M&Emike wrote:
I have to assume that we are talking WHITE oak correct? How about other oaks? Red?


To me, it doesnt matter. I used to get red oak from FIL and that is what turned me onto it. I guess the stuff i have now is white oak. Then there is fence post oak that is popular in TX. It is a large family of trees and i dont think it really matters, unless the white vs red is something your into.... Shocked
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bonsaikc



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PostPosted: Thu Jul 07 11 7:12 am    Post subject: Reply with quote

Guys thanks for the great information. Here's the quandary: I heat mostly with wood in the winter and always have at least a half-cord of white oak firewood, well seasoned, sitting around. When smoking with this in my New Braunfels Hondo, what size chunks should I use, and should the bark be off the wood? I read about a 55 gallon drum cut and grated to preburn wood, is that necessary or can I start with charcoal and add the oak to it?
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Last edited by bonsaikc on Sat Jul 09 11 1:29 am; edited 1 time in total
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Oregon smoker
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PostPosted: Thu Jul 07 11 7:37 am    Post subject: Reply with quote

bonsaikc wrote:
Guys thanks for the great information. Here's the quandary: I heat mostly with wood in the winter and always have at least a half-cord of white oak firewood, well seasoned, sitting around. When smoking with this in my New Braunfels Mondo, what size chunks should I use, and should the bark be off the wood? I read about a 55 gallon drum cut and grated to preburn wood, is that necessary or can I start with charcoal and add the oak to it?



You can either use wrist sized splits, unless your Shrek. Or fistful chunks.
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CliffC
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PostPosted: Fri Jul 08 11 6:11 pm    Post subject: Reply with quote

Oregon smoker wrote:
M&Emike wrote:
I have to assume that we are talking WHITE oak correct? How about other oaks? Red?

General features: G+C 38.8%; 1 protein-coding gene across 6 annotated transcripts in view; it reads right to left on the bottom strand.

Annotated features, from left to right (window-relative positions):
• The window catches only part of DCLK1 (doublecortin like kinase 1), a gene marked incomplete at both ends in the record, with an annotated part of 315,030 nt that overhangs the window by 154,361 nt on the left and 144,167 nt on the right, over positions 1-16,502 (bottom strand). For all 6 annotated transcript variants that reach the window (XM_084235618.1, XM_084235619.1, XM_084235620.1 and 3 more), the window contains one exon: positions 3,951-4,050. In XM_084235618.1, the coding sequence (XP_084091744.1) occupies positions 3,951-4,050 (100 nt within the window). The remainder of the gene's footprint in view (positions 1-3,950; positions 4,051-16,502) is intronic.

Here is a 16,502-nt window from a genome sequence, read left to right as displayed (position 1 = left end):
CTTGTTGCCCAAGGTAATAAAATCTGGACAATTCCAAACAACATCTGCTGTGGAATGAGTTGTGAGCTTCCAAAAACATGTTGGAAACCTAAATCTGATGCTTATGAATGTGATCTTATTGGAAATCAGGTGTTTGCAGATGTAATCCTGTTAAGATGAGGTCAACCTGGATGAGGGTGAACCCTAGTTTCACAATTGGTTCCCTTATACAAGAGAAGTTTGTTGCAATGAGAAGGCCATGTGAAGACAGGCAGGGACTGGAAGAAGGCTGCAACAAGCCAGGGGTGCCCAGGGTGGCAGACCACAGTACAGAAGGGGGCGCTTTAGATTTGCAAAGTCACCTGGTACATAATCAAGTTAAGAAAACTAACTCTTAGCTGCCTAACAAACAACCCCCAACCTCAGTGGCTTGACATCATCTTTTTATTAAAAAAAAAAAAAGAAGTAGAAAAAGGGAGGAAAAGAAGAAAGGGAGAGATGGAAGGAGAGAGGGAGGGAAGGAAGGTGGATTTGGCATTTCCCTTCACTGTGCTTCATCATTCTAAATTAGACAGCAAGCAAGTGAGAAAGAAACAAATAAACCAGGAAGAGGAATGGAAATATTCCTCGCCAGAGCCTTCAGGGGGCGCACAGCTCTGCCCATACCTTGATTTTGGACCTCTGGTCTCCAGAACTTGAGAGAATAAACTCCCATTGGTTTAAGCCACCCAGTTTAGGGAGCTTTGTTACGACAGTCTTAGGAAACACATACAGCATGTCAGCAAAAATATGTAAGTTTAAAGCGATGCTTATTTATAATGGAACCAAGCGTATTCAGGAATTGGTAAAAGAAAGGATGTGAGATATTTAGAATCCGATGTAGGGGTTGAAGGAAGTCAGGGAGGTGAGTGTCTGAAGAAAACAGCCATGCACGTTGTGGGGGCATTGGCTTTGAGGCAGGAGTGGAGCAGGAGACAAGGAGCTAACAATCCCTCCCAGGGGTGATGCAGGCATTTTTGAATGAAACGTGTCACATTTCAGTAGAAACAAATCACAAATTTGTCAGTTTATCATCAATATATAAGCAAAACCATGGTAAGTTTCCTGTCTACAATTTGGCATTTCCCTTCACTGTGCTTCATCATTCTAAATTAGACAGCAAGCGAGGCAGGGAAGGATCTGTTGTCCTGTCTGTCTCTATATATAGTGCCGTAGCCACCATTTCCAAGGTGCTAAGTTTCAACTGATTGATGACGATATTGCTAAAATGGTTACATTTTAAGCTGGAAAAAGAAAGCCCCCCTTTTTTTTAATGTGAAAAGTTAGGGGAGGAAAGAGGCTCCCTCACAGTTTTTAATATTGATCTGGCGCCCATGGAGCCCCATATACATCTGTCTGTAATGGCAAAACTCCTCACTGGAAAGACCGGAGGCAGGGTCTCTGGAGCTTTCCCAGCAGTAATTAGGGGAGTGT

To me, it doesnt matter. I used to get red oak from FIL and that is what turned me onto it. I guess the stuff i have now is white oak. Then there is fence post oak that is popular in TX. It is a large family of trees and i dont think it really matters, unless the white vs red is something your into.... Shocked


Up where you are "red oak" is a local name for Coast Live Oak which is not at all the same tree as the Northern Red Oak we have here, or the Southern Red Oak found in the southeast.
I have access to 2 types of wild cherry and they both produce a very fragrant smoke but that fragrance is not the same, one is deep and fruity and the other is light and very floral. Given the number of oak species used in BBQ I suspect that there are similar differences in the qualities of the smoke that they produce. FWIW I think that the smoke from the Northern Red Oak we have here has a slightly sour smell.
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Frosty
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PostPosted: Sat Jul 09 11 5:58 am    Post subject: Reply with quote

X2 on the oak /cherry mix...great.

Here in PA, red oak ..white oak..both fine, but red oak is somewhat stronger smoke flavor. Great for pork!
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82's BBQ
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PostPosted: Sat Jul 09 11 6:59 am    Post subject: Reply with quote

Oak and Hickory mix for us. Oak seems to be a good "go to" wood. You can use it on anything and blend it with anything without drowning out the other flavors.